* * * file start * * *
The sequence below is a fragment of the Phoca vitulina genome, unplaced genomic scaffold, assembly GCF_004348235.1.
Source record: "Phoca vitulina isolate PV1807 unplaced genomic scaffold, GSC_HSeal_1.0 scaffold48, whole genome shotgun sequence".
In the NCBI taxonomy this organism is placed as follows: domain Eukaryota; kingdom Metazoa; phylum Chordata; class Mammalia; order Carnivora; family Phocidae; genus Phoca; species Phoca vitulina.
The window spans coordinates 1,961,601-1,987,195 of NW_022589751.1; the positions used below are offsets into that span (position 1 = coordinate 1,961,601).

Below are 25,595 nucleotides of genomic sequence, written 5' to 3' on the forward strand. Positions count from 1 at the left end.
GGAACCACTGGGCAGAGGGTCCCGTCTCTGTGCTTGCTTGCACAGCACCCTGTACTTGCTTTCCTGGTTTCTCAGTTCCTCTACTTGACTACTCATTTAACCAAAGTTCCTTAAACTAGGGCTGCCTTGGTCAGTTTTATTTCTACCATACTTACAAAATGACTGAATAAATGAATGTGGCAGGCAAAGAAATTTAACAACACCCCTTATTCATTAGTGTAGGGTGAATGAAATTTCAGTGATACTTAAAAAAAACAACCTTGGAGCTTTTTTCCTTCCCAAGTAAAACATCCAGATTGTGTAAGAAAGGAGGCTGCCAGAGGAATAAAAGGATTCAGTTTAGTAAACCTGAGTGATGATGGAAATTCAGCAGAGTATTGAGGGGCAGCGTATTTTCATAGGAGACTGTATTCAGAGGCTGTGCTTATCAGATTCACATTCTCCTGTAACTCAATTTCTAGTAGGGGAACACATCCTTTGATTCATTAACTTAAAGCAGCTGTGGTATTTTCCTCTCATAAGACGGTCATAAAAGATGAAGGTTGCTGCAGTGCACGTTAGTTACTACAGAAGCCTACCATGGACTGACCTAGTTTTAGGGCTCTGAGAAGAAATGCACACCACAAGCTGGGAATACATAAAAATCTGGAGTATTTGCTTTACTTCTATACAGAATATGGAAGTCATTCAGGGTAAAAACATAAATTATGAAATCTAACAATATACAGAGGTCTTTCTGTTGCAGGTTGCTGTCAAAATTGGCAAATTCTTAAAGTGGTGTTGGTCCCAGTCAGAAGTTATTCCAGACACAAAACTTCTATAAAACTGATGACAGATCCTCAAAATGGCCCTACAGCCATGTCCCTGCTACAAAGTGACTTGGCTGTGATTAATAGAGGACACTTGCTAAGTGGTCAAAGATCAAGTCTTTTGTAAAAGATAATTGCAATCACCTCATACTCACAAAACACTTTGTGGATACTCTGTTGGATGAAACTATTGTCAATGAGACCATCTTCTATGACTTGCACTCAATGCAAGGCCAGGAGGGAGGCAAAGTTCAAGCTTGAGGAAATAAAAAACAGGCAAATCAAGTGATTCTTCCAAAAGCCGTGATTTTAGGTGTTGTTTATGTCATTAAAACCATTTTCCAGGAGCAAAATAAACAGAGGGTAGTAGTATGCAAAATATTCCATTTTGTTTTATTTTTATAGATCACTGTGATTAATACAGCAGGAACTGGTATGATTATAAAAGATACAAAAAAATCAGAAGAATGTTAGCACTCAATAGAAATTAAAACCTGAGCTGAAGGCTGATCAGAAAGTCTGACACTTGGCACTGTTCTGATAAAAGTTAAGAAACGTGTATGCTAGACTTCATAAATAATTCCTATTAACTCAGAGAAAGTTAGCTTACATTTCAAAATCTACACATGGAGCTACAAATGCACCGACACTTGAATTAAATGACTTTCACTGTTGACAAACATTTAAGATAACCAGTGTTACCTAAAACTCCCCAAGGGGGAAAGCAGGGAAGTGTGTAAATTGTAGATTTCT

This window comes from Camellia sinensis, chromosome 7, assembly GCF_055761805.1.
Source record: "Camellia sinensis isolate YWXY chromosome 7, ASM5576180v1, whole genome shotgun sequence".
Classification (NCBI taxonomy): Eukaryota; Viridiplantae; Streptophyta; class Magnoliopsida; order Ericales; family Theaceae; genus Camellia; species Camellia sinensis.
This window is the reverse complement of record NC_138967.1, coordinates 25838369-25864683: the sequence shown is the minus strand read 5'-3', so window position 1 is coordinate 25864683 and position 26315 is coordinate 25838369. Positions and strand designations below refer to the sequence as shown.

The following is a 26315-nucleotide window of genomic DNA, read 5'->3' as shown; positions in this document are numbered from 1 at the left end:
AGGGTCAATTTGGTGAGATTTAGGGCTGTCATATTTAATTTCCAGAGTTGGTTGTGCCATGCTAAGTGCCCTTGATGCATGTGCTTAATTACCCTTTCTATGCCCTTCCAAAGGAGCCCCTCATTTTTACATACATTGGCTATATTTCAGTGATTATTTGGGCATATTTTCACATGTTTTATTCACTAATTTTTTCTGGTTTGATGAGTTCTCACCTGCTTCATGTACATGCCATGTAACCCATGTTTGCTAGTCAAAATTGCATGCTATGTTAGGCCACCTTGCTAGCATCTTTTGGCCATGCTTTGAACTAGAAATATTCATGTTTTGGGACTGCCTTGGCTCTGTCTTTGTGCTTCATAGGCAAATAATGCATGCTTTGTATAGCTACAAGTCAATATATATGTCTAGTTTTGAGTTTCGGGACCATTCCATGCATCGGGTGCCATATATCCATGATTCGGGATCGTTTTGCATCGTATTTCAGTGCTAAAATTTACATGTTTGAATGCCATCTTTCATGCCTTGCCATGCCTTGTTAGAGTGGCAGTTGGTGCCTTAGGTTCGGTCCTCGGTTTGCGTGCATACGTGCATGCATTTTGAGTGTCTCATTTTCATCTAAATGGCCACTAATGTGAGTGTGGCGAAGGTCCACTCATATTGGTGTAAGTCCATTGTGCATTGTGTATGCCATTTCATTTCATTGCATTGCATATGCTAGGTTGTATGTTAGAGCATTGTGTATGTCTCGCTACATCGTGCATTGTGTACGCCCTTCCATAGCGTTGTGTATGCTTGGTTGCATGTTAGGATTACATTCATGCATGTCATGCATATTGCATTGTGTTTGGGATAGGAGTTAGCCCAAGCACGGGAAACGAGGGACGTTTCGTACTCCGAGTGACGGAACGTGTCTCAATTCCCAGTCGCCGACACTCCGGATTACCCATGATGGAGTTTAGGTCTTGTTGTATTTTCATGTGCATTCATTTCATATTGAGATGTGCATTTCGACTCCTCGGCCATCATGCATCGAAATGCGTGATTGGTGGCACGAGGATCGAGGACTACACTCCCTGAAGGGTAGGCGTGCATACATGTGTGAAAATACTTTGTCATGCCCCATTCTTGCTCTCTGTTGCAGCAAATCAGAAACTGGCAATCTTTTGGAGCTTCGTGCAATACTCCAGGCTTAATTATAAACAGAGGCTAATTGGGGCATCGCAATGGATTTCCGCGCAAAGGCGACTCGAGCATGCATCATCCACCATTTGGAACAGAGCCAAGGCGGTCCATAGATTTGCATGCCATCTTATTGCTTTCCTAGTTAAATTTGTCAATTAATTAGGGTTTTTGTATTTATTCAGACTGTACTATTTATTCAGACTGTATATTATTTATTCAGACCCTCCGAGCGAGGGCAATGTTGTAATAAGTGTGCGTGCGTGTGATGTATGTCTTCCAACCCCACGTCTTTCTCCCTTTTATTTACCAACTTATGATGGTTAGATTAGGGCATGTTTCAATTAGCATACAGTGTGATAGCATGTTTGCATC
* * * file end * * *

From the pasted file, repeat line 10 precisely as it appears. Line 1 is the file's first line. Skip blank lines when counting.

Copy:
This window is the reverse complement of record NC_138967.1, coordinates 25838369-25864683: the sequence shown is the minus strand read 5'-3', so window position 1 is coordinate 25864683 and position 26315 is coordinate 25838369. Positions and strand designations below refer to the sequence as shown.